Nanoscale Informal Science Education

The Nanoscale Informal Science Education Network (NISE Net) was funded at the Museum of Science in Boston, in partnership with the Exploratorium in San Francisco and the Science Museum of Minnesota (along with initial collaborators: Oregon Museum of Science and Industry, North Carolina Museum of Life and Science, New York Hall of Science, Sciencenter in Ithaca, Fort Worth Museum of Science and History, Cornell University, University of Wisconsin-Madison, the Materials Research Society, and the Association of Science-Technology Centers). Now in its third year, NISE Net is establishing a national network linking science museums and nanoscale science and engineering research centers. It is developing exhibit units, educational programs, public forums, media, and other resources for implementation at more than 100 partner sites across the U.S. These activities will provide a wide variety of ways for the public to become engaged in and more knowledgeable about nanotechnology and provide a new model and national infrastructure for linking scientific research and informal education. Further information can be found at the NISE Net web site,

NSF has invested in other Nanoscale Informal Science Education (NISE) awards aimed at increasing public understanding, such as Earth and Sky Nanoscale Science and Engineering Radio Shows and the traveling exhibition Too Small to See, which reached large family audiences at EPCOT Center in Florida and is now on tour to science museums across the nation. These awards were funded through the NSEE solicitation in FY 04 and FY 05.

Nanoscale Science and Engineering Centers Education and Outreach

Since 2001, NSF has funded the following Nanoscale Science and Engineering Centers (NSECs):

  • Center for Nanotechnology in Society (Arizona State University)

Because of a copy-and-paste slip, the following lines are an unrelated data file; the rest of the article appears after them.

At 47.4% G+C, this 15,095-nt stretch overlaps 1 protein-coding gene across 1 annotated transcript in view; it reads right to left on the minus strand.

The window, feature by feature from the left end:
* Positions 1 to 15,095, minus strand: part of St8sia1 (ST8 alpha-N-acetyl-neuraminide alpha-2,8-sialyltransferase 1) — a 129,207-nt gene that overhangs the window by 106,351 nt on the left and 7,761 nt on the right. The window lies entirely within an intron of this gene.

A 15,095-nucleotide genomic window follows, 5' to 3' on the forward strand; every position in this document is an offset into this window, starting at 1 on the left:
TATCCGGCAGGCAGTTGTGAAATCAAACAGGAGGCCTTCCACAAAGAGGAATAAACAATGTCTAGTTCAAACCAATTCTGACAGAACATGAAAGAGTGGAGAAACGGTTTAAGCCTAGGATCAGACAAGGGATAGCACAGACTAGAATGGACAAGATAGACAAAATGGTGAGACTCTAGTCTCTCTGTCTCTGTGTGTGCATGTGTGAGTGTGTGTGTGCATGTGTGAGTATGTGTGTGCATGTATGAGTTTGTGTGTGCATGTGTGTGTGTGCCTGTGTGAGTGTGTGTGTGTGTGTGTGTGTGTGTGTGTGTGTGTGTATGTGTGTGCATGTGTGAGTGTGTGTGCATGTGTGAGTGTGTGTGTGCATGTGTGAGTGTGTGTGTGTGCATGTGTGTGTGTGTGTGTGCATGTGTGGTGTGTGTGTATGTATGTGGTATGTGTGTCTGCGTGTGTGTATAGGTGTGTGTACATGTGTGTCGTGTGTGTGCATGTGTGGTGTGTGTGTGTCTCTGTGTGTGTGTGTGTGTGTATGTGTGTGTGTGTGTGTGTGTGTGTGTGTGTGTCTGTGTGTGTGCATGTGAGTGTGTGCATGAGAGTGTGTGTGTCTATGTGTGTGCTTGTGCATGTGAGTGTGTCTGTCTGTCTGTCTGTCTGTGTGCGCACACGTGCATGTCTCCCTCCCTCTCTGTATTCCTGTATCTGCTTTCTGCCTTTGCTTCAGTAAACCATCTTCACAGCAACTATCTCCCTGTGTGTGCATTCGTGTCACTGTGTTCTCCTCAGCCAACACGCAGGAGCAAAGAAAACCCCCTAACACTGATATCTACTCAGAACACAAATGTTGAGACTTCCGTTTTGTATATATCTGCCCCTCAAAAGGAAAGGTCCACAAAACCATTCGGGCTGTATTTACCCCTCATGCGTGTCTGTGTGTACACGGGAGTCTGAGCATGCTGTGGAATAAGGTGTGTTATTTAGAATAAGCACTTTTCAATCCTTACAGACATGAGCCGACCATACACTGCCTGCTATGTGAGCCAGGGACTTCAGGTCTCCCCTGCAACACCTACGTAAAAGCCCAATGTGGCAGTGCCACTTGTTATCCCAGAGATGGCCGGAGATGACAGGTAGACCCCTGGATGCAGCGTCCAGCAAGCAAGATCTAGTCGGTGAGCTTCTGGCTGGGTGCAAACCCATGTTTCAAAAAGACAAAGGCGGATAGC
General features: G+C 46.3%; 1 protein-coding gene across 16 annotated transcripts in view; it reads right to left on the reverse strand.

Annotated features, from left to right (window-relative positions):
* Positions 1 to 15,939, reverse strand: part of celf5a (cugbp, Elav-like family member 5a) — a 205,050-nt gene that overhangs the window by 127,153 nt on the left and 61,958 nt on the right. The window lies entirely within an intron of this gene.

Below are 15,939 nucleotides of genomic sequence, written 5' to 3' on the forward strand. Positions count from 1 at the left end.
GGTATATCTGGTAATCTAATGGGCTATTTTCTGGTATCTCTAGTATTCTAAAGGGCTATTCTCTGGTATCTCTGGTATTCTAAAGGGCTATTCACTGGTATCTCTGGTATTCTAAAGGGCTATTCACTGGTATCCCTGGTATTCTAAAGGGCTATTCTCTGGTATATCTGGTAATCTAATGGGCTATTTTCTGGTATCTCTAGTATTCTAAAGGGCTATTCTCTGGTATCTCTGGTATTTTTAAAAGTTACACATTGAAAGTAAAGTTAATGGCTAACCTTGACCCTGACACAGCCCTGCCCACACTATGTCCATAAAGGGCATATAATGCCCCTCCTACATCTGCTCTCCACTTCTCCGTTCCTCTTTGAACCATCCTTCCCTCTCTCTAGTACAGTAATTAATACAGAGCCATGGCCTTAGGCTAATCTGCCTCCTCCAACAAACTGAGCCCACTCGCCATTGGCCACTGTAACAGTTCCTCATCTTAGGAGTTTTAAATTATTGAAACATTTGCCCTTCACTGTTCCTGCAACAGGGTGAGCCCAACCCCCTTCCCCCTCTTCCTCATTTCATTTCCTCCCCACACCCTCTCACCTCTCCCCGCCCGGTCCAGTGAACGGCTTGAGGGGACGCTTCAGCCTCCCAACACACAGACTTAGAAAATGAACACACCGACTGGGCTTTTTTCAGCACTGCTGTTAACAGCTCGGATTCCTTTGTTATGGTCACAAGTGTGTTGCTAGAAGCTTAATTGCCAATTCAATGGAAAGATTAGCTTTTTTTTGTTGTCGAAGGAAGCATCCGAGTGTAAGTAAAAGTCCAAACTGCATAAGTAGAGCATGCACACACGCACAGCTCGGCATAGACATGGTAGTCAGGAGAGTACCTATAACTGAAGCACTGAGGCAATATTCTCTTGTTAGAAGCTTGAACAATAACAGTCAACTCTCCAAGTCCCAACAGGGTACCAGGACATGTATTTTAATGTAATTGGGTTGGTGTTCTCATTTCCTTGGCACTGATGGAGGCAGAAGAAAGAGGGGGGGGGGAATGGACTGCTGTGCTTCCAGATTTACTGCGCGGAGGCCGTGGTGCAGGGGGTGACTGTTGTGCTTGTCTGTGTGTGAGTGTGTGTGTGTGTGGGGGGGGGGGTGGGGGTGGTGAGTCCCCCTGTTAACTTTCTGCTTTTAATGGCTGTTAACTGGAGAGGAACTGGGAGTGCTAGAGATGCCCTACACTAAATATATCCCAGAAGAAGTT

• Center for Electron Transport in Molecular Nanostructures (Columbia University)
  • Center for Nanoscale Systems (Cornell University)
  • Science of Nanoscale Systems & their Device Applications (Harvard University)
  • Center for High Rate Nanomanufacturing (Northeastern University)
  • Center for Integrated Nanopatterning & Detection Technologies (Northwestern U.)
  • Center for Affordable Nanoengineering of Polymeric Biomedical Devices (Ohio State)
  • Center for Directed Assembly of Nanostructures (Rensselaer Polytechnic Institute)
  • Center for Biological and Environmental Nanotechnology (Rice University)
  • Center for Probing the Nanoscale (Stanford University)
  • Center of Integrated Nanomechanical Systems (University of California at Berkeley)
  • Center for Scalable & Integrated Nanomanufacturing (U. of California at Los Angeles)
  • Center for Nanotechnology in Society (University of California, Santa Barbara)
  • Center for Nanoscale Chemical-Electrical-Mechanical Manufacturing Systems
  • (University of Illinois at Urbana-Champaign)
  • Center for Hierarchical Manufacturing (University of Massachusetts Amherst)
  • Nano/Bio Interface Center (University of Pennsylvania)
  • Center for Templated Synthesis and Assembly at the Nanoscale (University of Wisconsin--Madison) along with Nanotechnology User Facility Networks
  • National Nanotechnology Infrastructure Network (NNIN)
  • Network for Computational Nanotechnology (NCN)
  • and Materials Research Science and Engineering Centers, several of which focus on NSE.

These centers and facilities all conduct various forms of education and outreach that complement their primary research activities. The following list indicates the many types of programs that the centers and facilities develop and conduct:

  • Research experiences and internships for teachers, undergraduates and high school students
  • Courses and modules for undergraduates in two- and four-year colleges
  • Professional development workshops and summer institutes for middle and high school teachers
  • Hands-on activities for middle and high school classrooms and community organizations
  • Tours, demonstrations, and Open Houses for visiting school groups
  • Summer camps for middle and high school students
  • Learning modules and kits for students
  • Traveling exhibitions and public presentations for science museums
  • Brochures on career opportunities for high school guidance counselors
  • Web sites for students and the public
  • Cable television broadcasts
  • Planetarium show